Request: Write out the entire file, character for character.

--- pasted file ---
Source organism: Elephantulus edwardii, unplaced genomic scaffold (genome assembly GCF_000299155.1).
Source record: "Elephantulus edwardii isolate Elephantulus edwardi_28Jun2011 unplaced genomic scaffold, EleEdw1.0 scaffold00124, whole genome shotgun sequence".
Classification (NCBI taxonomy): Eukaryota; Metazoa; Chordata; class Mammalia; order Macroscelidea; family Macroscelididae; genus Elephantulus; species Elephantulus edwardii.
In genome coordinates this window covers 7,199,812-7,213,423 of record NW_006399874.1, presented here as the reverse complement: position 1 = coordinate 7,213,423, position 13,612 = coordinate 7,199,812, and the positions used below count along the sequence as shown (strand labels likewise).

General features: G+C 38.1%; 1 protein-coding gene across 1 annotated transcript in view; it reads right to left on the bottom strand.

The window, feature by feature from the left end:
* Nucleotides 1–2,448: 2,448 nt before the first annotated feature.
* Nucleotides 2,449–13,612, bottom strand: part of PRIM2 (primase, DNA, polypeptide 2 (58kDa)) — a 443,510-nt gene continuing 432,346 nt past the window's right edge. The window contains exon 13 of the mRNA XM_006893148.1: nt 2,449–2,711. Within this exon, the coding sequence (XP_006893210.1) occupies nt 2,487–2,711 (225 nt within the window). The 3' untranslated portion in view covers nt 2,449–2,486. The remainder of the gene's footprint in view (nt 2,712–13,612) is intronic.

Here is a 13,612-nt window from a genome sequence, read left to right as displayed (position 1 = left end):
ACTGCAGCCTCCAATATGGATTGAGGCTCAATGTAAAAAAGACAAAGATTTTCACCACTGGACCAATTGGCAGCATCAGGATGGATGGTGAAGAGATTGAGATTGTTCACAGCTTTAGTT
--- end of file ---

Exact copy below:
Source organism: Elephantulus edwardii, unplaced genomic scaffold (genome assembly GCF_000299155.1).
Source record: "Elephantulus edwardii isolate Elephantulus edwardi_28Jun2011 unplaced genomic scaffold, EleEdw1.0 scaffold00124, whole genome shotgun sequence".
Classification (NCBI taxonomy): Eukaryota; Metazoa; Chordata; class Mammalia; order Macroscelidea; family Macroscelididae; genus Elephantulus; species Elephantulus edwardii.
In genome coordinates this window covers 7,199,812-7,213,423 of record NW_006399874.1, presented here as the reverse complement: position 1 = coordinate 7,213,423, position 13,612 = coordinate 7,199,812, and the positions used below count along the sequence as shown (strand labels likewise).

General features: G+C 38.1%; 1 protein-coding gene across 1 annotated transcript in view; it reads right to left on the bottom strand.

The window, feature by feature from the left end:
* Nucleotides 1–2,448: 2,448 nt before the first annotated feature.
* Nucleotides 2,449–13,612, bottom strand: part of PRIM2 (primase, DNA, polypeptide 2 (58kDa)) — a 443,510-nt gene continuing 432,346 nt past the window's right edge. The window contains exon 13 of the mRNA XM_006893148.1: nt 2,449–2,711. Within this exon, the coding sequence (XP_006893210.1) occupies nt 2,487–2,711 (225 nt within the window). The 3' untranslated portion in view covers nt 2,449–2,486. The remainder of the gene's footprint in view (nt 2,712–13,612) is intronic.

Here is a 13,612-nt window from a genome sequence, read left to right as displayed (position 1 = left end):
ACTGCAGCCTCCAATATGGATTGAGGCTCAATGTAAAAAAGACAAAGATTTTCACCACTGGACCAATTGGCAGCATCAGGATGGATGGTGAAGAGATTGAGATTGTTCACAGCTTTAGTT